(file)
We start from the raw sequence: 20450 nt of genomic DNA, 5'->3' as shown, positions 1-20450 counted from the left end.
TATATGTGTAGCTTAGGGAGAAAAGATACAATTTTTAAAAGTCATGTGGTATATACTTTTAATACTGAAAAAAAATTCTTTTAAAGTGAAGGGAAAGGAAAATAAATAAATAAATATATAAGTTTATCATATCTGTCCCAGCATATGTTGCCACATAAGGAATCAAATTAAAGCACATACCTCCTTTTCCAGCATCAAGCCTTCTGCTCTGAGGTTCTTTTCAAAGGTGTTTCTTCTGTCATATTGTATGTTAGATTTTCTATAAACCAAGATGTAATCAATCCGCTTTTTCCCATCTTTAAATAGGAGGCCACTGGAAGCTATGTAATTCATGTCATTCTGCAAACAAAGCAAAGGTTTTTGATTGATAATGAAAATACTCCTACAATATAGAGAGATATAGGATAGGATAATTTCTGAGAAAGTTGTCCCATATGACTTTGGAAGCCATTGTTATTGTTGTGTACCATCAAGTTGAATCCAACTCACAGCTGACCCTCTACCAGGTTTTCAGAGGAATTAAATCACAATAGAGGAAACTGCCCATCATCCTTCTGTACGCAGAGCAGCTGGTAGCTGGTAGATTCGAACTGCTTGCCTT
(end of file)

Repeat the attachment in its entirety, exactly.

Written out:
We start from the raw sequence: 20450 nt of genomic DNA, 5'->3' as shown, positions 1-20450 counted from the left end.
TATATGTGTAGCTTAGGGAGAAAAGATACAATTTTTAAAAGTCATGTGGTATATACTTTTAATACTGAAAAAAAATTCTTTTAAAGTGAAGGGAAAGGAAAATAAATAAATAAATATATAAGTTTATCATATCTGTCCCAGCATATGTTGCCACATAAGGAATCAAATTAAAGCACATACCTCCTTTTCCAGCATCAAGCCTTCTGCTCTGAGGTTCTTTTCAAAGGTGTTTCTTCTGTCATATTGTATGTTAGATTTTCTATAAACCAAGATGTAATCAATCCGCTTTTTCCCATCTTTAAATAGGAGGCCACTGGAAGCTATGTAATTCATGTCATTCTGCAAACAAAGCAAAGGTTTTTGATTGATAATGAAAATACTCCTACAATATAGAGAGATATAGGATAGGATAATTTCTGAGAAAGTTGTCCCATATGACTTTGGAAGCCATTGTTATTGTTGTGTACCATCAAGTTGAATCCAACTCACAGCTGACCCTCTACCAGGTTTTCAGAGGAATTAAATCACAATAGAGGAAACTGCCCATCATCCTTCTGTACGCAGAGCAGCTGGTAGCTGGTAGATTCGAACTGCTTGCCTT